Everything comes at a price. It is cliched but undeniably true. How does that fit in the context? Think about all the fun you’re having whilst you’re torrenting with a free VPN thinking that your VPN client loves you and your activity is absolutely private. On the other hand, there’s another person doing one thing different than you before they hop onto a torrent website. What’s that one thing you ask? It’s a mere question that goes like, “What is the best-paid or premium VPN service?”
It all seems fine but what’s the catch about the word “Paid”? Why do people use a premium VPN service when they’re getting almost the same benefits with a free VPN service?
Okay, the last line might have been partially incorrect. Or maybe, it’s a false narrative you’ve been hearing about the free VPNs.
The truth is, there’s a stark contrast between the services offered by a paid VPN and a free VPN. Not to mention, it’s not constrained to services only. In case you didn’t know, your data might be getting compromised by your VPN service provider—that must have sounded a little scary.
So, intrigued by the wonders your free VPN might have been doing to you? Let’s have a look at some of the major things that separate a free VPN from a paid one.
All eyes on you:
Recall why you used a VPN in the first place? To avoid your ISP keeping the track of your data, possibly? Or maybe to save your email from being deluged with spam emails from the advertisers?
We hate to break it to you but in reality, you’re probably under an illusion of safety with your free VPN service provider. Most of the VPNs share their users’ data with advertisers —their online activities, location, sites they visit, etc. So, roughly, the safety of your browsing with a VPN is almost akin to your regular browsing. Sad eh?
Along with the advertisers, a lot of corporations and third parties might also be interested in your data. In order to stay afloat, your free VPN provider sells your data.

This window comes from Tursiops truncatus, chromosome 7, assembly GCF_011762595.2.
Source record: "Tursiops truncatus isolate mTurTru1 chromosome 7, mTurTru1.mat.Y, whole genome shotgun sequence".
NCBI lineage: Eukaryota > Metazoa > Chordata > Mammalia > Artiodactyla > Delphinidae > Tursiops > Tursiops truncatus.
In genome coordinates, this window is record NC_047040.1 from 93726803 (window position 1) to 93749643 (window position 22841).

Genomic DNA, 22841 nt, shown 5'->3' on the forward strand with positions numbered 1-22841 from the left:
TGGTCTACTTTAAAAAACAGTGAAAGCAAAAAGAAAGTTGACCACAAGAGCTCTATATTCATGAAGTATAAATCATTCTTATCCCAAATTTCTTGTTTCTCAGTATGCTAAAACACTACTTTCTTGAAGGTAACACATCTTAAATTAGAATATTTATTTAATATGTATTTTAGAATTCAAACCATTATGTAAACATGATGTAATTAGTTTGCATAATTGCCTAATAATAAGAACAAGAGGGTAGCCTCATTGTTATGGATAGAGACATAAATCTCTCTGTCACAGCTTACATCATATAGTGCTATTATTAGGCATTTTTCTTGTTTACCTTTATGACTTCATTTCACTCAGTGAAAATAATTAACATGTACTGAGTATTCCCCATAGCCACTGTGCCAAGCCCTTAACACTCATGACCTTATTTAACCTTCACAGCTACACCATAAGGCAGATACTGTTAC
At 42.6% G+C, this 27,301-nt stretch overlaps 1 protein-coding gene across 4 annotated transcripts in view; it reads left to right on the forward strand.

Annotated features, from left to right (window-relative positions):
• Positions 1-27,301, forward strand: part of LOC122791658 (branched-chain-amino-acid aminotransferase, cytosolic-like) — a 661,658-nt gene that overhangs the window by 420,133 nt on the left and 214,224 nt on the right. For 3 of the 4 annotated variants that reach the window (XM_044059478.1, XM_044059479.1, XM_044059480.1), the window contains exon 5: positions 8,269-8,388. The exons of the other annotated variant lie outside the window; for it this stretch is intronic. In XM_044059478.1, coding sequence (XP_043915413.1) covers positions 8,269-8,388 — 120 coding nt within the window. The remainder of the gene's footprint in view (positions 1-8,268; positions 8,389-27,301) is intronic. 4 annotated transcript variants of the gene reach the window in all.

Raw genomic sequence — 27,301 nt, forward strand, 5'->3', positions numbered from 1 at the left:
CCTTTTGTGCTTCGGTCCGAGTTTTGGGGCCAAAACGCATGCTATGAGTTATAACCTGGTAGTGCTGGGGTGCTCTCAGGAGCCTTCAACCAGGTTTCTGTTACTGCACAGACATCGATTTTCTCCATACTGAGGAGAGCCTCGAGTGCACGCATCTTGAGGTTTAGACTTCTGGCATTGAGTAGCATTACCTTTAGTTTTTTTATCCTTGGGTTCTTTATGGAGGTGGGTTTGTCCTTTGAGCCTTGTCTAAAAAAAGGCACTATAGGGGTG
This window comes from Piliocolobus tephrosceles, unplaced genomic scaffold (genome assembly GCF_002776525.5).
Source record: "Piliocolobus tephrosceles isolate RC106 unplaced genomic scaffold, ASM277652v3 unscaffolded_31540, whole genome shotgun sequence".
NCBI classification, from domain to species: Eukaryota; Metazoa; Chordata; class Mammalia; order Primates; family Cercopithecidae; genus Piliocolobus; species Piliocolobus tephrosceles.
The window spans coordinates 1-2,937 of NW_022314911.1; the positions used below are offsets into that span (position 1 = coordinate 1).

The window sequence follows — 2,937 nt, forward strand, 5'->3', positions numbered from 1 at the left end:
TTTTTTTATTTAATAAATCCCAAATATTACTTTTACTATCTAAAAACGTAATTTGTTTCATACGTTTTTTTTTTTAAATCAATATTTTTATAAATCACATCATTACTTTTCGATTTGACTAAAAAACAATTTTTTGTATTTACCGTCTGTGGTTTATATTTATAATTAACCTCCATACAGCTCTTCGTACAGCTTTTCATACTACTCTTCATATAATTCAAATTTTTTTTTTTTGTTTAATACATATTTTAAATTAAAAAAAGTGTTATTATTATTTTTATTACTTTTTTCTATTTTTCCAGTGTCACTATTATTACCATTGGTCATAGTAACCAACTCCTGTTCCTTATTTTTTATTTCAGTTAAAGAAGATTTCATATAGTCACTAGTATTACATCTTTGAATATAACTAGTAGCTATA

But the good news is, you could spend a few bucks and get yourself a decent paid VPN service to actually use a premium VPN like you want to.
A limit on everything:
Humans hate constraints. Everybody wants to be a free bird. But free VPNs could only get you a little taste of it. You’d get data, but there would be a usage limit for every month. For example, Tunnel bear offers 500MB of data every month. That could be useful if you just want to surf the internet but for the most part, it’s worth peanuts in the current age of the internet. After a few hours of streaming and you’d be left with all your data exhausted.
Another compromise that you might have to make with a free VPN would be the level of security. This is an important one because data encryption is an essential part of VPNs. There’s no denying that free VPNs encrypt your data but most of them use security protocols that have become obsolete. They use outdated security protocols like PTTP which do not really offer ample solidity in terms of security.
You never know the location you want to tunnel to. You could be interested in the local Korean content because you love K-pop or you might want to browse Netflix’s local content in the US. Wouldn’t it be a bummer if you come to know that your VPN provider only offers a trifling number of locations? If you’re using one, you know how awful the feeling could be.
WE HATE ADS. Yes, one of the most annoying parts of using a free app is usually the pop-ups that fill your screen and don’t go until a certain amount of time has gone by. Ads make the experience very unpleasant and they’re one of the sweetest candies that attract users to using a premium service.
If we speak about tunneling, ideally, your data must traverse through an invisible tunnel that hides the origin point of the traffic. Free VPNs are prone to exposing that data (called IP traffic leak). In plain English, your IP address that was meant to be hidden is not really hidden, and sadly, your activity is visible to the outer world.
How does a paid or premium VPN make your experience better?
For starters, they can sustain with their subscribers so they don’t need to sell your data. In terms of security, they use the latest security protocols like AES 256-bit encryption, L2TP, IPSec, IKEv2, etc.
In terms of speed, since they have more servers in different parts of the world, your browsing doesn’t get clogged with the digital hurdles, and thousands of users can browse data without any fuss at the same time.
Another major factor is no limit on the bandwidth. This means you could focus on browsing without giving attention to any quotas.
So, in a nutshell, there’s a massive difference between the two and you know the risk you’d be putting your data into when you use a free VPN over a paid one.
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